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Suicides in Japan reach a record high

BMJ 2000; 321 doi: (Published 02 September 2000) Cite this as: BMJ 2000;321:528
  1. Joe Lamar
  1. Tokyo

    A record number of people committed suicide in Japan last year, largely as result of the nation's prolonged economic slump, government statistics revealed last month.

    The National Police Agency said that 33048 people killed themselves in 1999, an increase of 185 on the record level set the previous year.

    As in previous years, the main reason that people killed themselves was ill health, which was cited in 41% of the 9027 cases where the victim left a note.

    However, the most notable trend was the sharp increase in suicides related to financial problems. Among those who left a note, 2779 said they killed themselves for economic reasons, a rise of about 12% over the previous year.

    Police estimate that a lack of money was a factor in about one in three suicides. Reflecting the trauma of unemployment in a society that until recently had been used to full employment, 47% of those who killed themselves were without work.

    Business failures accounted for 1026 deaths, and an inability to meet basic living costs was thought to be the reason for another 916 suicides.

    Police are investigating whether the starvation of five adult siblings in Osaka last week comes into this category. The victims of this unusual and high profile case stopped eating when their uncle, a self proclaimed religious guru, ran out of money.

    Continuing a trend that has been noticeable in the past two years, middle aged men were particularly likely to kill themselves. Police officials said this was because they were most vulnerable to corporate restructuring.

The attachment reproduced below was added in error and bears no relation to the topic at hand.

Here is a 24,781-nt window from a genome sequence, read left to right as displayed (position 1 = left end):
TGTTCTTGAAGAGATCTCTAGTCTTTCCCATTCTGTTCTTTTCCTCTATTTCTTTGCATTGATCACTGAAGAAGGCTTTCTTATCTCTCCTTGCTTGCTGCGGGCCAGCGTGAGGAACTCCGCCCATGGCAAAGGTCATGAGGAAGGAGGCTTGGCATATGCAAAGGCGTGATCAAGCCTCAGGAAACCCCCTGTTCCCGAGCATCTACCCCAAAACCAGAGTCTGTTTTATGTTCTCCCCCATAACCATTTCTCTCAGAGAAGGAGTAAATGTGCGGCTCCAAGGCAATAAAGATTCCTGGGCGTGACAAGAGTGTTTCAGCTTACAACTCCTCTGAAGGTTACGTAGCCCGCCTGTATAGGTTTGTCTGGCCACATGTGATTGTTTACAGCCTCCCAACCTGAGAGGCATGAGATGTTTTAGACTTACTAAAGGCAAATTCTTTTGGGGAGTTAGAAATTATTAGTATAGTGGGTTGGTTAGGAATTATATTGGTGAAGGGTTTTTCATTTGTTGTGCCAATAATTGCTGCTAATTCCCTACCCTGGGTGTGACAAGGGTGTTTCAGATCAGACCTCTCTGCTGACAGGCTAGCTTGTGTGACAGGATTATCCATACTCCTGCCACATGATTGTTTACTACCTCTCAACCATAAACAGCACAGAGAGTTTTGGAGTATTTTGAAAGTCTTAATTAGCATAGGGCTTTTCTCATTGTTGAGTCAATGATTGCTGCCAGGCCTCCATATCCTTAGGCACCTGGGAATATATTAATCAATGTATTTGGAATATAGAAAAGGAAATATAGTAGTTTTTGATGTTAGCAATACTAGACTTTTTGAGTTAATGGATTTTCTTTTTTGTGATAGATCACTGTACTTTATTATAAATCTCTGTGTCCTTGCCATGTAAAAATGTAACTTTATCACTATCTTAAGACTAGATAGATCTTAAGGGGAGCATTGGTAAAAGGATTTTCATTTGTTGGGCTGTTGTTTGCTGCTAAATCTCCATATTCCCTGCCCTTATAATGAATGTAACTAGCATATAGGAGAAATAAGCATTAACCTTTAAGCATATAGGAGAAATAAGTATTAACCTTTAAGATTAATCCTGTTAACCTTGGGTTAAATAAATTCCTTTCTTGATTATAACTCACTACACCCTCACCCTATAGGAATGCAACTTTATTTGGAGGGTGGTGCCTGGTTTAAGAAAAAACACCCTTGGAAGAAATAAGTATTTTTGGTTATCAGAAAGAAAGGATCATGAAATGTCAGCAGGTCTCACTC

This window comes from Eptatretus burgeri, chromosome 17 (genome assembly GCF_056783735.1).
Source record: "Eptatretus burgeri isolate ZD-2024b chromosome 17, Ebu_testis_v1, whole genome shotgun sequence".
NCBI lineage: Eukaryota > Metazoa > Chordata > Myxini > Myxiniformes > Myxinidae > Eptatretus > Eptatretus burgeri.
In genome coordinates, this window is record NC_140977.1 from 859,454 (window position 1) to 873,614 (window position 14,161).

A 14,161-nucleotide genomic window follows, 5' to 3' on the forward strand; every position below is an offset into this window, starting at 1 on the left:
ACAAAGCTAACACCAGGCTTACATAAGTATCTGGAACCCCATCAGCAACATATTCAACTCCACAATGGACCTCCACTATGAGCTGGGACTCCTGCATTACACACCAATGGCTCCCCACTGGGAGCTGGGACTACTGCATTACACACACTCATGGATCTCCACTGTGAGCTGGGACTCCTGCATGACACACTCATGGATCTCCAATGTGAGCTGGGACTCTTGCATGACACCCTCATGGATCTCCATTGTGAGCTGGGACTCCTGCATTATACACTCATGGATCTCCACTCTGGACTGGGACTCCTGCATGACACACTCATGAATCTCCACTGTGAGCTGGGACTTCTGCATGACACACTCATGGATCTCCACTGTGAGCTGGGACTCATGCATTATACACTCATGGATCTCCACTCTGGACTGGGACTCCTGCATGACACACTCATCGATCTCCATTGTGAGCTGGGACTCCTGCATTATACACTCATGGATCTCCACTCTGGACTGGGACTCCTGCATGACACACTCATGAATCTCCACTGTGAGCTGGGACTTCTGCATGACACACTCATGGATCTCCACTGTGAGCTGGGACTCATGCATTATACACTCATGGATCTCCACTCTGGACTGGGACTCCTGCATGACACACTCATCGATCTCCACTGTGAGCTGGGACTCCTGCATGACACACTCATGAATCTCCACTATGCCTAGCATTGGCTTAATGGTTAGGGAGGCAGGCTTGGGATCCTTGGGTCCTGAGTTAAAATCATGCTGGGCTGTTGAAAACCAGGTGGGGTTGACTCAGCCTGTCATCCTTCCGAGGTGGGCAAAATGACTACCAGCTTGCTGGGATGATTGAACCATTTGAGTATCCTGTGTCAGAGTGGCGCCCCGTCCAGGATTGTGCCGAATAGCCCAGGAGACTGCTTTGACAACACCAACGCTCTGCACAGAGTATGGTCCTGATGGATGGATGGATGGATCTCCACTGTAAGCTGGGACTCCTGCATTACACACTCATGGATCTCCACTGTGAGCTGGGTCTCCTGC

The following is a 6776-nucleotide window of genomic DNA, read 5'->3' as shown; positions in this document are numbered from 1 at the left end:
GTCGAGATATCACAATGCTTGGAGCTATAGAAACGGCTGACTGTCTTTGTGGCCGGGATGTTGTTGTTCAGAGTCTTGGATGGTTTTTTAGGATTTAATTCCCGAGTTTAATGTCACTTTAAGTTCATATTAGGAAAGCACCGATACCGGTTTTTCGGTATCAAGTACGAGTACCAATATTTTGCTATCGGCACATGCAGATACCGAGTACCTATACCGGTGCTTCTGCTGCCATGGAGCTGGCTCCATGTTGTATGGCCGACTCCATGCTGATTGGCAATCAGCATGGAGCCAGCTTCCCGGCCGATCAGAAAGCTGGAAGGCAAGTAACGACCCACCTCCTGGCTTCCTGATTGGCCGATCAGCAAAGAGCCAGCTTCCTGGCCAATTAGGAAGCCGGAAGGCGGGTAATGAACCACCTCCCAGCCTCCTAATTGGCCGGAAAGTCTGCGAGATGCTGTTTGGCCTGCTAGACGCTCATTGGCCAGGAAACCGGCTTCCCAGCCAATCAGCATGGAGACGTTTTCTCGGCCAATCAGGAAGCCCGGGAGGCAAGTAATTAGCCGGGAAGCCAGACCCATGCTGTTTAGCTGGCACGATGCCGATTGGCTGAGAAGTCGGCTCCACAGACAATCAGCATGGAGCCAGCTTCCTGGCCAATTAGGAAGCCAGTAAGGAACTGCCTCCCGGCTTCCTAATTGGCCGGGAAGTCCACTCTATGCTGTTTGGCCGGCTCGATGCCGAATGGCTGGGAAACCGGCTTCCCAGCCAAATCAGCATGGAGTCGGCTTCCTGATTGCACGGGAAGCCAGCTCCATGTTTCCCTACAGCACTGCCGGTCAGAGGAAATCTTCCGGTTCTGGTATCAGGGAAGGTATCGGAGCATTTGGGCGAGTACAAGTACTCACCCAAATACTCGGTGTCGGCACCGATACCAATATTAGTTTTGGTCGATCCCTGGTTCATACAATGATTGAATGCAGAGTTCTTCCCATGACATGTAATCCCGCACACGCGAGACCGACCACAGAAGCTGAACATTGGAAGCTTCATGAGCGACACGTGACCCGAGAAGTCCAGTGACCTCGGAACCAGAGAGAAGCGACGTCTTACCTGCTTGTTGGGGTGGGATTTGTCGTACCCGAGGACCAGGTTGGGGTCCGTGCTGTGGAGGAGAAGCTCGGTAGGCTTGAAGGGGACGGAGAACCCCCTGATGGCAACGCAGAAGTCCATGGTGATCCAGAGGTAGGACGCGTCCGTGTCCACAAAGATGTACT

Men accounted for 23512 suicides (71% of the total). Of these, 40% were men in their 40s and 50s.

    In terms of age, the greatest proportion of suicides (34% of the total) was in those aged over 60. This was followed by 25% among those in their 50s and 16% among those in their 40s.

    The new report leaves Japan's suicide rate at about 17.2 deaths per 100000 people, one of the highest rates in the world, though still less than half the rate in Hungary (35.3).

    As well as the economic slump, cultural factors are also believed to have contributed to Japan's large number of suicides. In the two main Japanese religions—Shintoism and Buddhism— there is no moral prohibition on self killing, and many literary works extol it as a way to atone for misdeeds.

    The fact that life assurance policies in Japan do not exclude payouts in the event of suicide, as is often the case in Britain and western Europe, may also distort the picture somewhat.

    Embedded Image

    The East Japan Railway Co has installed mirrors in some subway stations to deter passengers from suicide


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